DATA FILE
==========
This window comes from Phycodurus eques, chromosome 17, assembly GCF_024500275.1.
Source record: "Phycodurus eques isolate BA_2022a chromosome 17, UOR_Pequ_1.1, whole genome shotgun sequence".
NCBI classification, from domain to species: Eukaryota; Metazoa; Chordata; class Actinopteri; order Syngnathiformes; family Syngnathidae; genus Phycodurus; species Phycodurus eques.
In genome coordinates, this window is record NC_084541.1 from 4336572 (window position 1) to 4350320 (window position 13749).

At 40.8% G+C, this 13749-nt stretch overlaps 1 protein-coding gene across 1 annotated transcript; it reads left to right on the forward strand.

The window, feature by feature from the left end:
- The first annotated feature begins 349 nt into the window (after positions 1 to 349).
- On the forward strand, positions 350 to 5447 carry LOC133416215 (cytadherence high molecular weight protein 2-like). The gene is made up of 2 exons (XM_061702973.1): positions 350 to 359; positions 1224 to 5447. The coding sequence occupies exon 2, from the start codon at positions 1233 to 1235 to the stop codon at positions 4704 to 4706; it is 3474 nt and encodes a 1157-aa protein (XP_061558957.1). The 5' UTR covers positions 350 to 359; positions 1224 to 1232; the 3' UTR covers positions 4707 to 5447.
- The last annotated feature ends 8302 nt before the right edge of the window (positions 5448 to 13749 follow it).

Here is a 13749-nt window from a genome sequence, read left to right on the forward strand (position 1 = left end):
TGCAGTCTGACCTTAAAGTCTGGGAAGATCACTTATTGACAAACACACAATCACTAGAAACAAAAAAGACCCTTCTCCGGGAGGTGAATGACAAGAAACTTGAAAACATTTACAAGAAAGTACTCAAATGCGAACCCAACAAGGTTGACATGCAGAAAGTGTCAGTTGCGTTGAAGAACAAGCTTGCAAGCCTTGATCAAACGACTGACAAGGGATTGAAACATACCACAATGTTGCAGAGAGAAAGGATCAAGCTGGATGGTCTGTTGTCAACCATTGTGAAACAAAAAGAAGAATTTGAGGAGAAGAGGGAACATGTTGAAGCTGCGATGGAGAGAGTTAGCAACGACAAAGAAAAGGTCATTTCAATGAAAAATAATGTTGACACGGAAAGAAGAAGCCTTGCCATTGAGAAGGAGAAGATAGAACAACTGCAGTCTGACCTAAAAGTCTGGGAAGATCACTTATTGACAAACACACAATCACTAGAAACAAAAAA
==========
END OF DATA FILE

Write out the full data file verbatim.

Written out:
This window comes from Phycodurus eques, chromosome 17, assembly GCF_024500275.1.
Source record: "Phycodurus eques isolate BA_2022a chromosome 17, UOR_Pequ_1.1, whole genome shotgun sequence".
NCBI classification, from domain to species: Eukaryota; Metazoa; Chordata; class Actinopteri; order Syngnathiformes; family Syngnathidae; genus Phycodurus; species Phycodurus eques.
In genome coordinates, this window is record NC_084541.1 from 4336572 (window position 1) to 4350320 (window position 13749).

At 40.8% G+C, this 13749-nt stretch overlaps 1 protein-coding gene across 1 annotated transcript; it reads left to right on the forward strand.

The window, feature by feature from the left end:
- The first annotated feature begins 349 nt into the window (after positions 1 to 349).
- On the forward strand, positions 350 to 5447 carry LOC133416215 (cytadherence high molecular weight protein 2-like). The gene is made up of 2 exons (XM_061702973.1): positions 350 to 359; positions 1224 to 5447. The coding sequence occupies exon 2, from the start codon at positions 1233 to 1235 to the stop codon at positions 4704 to 4706; it is 3474 nt and encodes a 1157-aa protein (XP_061558957.1). The 5' UTR covers positions 350 to 359; positions 1224 to 1232; the 3' UTR covers positions 4707 to 5447.
- The last annotated feature ends 8302 nt before the right edge of the window (positions 5448 to 13749 follow it).

Here is a 13749-nt window from a genome sequence, read left to right on the forward strand (position 1 = left end):
TGCAGTCTGACCTTAAAGTCTGGGAAGATCACTTATTGACAAACACACAATCACTAGAAACAAAAAAGACCCTTCTCCGGGAGGTGAATGACAAGAAACTTGAAAACATTTACAAGAAAGTACTCAAATGCGAACCCAACAAGGTTGACATGCAGAAAGTGTCAGTTGCGTTGAAGAACAAGCTTGCAAGCCTTGATCAAACGACTGACAAGGGATTGAAACATACCACAATGTTGCAGAGAGAAAGGATCAAGCTGGATGGTCTGTTGTCAACCATTGTGAAACAAAAAGAAGAATTTGAGGAGAAGAGGGAACATGTTGAAGCTGCGATGGAGAGAGTTAGCAACGACAAAGAAAAGGTCATTTCAATGAAAAATAATGTTGACACGGAAAGAAGAAGCCTTGCCATTGAGAAGGAGAAGATAGAACAACTGCAGTCTGACCTAAAAGTCTGGGAAGATCACTTATTGACAAACACACAATCACTAGAAACAAAAAA